10 MARCH 1877, Page 3

, Professor Barff, Professor of Chemistry at the Royal Academy, has

made a great practical discovery, if we may trust the Times -of Tuesday last. He has discovered how to treat iron vessels so as to render them wholly safe from the tendency to rust, so that boilers, if the iron of Which they are made had been thus treated, would be safe against the corrosion caused by the Water; and cooking vessels would no longer need either to be made of copper or furnished with a tin lining ; while spades, and rails, and iron keels and plates, and the locomotives on our lines, and all the countless iron instruments of our modern life, would be safe- against the most destructive of all the agencies which waste them away. The process is to coat the iron with the mag- netio or black oxide of iron, which is not only incapable of mast, but harder than the iron itself, and which adheres to the iron with a tenacity greater than that with which the ieleiouts strata of the iron adhere together. Professor Baeff subjects the iron to superheated steam at a temperature of from 500° to 1,200° Fahrenheit, and if the etposure ia continued for from five to seven hours, this coating will be fairly formed, and if the hitter temperature be seemed, it will adhere so closely that not even a file will scrape it off. Professor Baer left iron vessels thue treated out on the lawn for six Weeks during the late rainy weather, and when brought in they were as bright as before their exposure. The coating does not affect the surface, except by turning it black. If the surface were rough before, it will be tough still, and if polished before, it will be polished still. Nor in case the magnetic oxide is detached in parts, will the rtst which then begins on the exposed iron, spread underneath the magnetic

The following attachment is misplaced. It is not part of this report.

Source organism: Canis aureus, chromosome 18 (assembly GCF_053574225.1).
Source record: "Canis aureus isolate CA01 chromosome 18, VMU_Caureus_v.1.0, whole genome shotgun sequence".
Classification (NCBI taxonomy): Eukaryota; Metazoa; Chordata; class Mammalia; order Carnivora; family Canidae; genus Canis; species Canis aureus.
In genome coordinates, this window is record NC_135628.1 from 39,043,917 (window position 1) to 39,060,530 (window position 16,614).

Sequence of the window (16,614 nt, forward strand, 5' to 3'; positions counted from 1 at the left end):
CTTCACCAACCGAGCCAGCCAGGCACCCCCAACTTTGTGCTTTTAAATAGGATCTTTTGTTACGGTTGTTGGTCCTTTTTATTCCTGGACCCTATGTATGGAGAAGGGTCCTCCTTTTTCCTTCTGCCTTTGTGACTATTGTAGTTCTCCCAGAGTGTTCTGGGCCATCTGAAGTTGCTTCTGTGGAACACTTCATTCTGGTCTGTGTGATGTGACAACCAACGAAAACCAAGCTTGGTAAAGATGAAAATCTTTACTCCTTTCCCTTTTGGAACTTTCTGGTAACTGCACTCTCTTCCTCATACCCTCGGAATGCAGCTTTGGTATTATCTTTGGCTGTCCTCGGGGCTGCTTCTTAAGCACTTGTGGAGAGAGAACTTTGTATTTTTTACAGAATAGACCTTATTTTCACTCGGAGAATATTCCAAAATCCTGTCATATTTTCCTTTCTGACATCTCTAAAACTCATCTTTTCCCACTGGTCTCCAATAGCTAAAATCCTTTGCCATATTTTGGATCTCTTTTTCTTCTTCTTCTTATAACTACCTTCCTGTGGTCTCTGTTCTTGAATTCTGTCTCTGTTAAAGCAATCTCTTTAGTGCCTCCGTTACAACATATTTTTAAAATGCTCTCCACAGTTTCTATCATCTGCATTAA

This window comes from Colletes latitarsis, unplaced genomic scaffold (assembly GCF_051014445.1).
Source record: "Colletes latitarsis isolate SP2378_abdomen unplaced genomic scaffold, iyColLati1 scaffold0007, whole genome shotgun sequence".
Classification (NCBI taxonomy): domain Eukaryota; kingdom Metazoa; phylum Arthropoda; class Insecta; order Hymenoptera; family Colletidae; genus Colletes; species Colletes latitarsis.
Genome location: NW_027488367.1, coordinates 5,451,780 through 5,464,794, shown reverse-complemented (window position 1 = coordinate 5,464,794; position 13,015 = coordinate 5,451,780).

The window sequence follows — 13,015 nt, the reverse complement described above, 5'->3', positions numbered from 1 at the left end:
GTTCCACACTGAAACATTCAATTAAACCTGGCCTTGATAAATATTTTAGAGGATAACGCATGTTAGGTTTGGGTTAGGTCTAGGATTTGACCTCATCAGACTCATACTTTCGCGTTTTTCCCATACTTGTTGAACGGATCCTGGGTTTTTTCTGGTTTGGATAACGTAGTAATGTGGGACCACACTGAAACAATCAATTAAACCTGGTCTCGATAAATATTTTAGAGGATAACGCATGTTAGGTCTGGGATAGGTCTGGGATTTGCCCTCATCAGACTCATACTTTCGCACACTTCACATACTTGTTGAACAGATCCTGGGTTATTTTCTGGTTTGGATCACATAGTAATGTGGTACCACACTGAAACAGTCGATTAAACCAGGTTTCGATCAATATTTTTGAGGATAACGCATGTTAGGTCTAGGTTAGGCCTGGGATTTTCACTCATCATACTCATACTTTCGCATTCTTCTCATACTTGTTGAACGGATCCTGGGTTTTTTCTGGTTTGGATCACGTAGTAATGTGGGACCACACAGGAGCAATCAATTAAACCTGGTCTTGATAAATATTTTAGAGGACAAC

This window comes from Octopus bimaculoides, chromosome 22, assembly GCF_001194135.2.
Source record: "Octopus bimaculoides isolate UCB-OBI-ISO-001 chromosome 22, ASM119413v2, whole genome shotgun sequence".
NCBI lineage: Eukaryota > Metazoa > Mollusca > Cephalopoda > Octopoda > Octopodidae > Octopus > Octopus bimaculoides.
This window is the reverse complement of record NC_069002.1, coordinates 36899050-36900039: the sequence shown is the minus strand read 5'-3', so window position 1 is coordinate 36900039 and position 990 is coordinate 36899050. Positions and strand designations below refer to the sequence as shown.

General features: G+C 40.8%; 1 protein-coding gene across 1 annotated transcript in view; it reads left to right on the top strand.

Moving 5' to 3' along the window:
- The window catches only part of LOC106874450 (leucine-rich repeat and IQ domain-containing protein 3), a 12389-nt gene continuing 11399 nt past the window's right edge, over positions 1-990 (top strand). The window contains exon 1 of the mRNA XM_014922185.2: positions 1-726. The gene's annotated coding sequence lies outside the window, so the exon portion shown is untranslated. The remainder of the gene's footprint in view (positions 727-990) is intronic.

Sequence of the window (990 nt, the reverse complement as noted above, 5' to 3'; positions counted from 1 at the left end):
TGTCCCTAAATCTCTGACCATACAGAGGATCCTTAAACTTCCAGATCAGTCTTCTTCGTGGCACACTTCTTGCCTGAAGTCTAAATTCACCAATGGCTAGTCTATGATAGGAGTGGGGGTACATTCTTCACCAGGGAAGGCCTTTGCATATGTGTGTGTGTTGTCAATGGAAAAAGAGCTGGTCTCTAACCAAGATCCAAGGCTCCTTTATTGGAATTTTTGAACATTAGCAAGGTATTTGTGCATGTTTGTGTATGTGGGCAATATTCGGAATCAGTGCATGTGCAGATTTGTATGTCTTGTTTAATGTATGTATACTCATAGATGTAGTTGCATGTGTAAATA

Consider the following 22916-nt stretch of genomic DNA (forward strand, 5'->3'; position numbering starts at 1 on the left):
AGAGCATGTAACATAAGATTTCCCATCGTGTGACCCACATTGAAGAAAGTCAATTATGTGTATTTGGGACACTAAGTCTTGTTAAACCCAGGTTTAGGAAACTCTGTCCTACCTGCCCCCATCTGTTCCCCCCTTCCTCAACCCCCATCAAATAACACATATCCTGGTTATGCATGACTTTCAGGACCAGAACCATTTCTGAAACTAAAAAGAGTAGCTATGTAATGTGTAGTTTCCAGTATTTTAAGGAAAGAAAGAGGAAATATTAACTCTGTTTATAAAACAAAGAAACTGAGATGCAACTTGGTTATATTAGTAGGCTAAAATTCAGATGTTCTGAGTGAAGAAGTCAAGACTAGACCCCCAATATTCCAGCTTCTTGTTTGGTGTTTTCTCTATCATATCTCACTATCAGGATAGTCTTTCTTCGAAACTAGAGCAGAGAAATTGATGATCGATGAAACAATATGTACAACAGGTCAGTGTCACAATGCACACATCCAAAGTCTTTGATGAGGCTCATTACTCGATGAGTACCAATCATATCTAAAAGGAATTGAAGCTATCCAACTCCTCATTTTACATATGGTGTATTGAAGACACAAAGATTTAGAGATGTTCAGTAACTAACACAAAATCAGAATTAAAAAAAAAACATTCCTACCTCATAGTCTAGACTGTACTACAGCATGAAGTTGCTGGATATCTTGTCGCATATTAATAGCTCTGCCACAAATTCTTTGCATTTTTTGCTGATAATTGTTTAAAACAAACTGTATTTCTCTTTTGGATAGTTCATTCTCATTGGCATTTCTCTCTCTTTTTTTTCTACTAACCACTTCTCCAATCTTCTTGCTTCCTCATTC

oxide. On the contrary, the coat clings so close, that though the rust will eat into the iron at any exposed part, it will not extend laterally to the iron still coated by the magnetic oxide.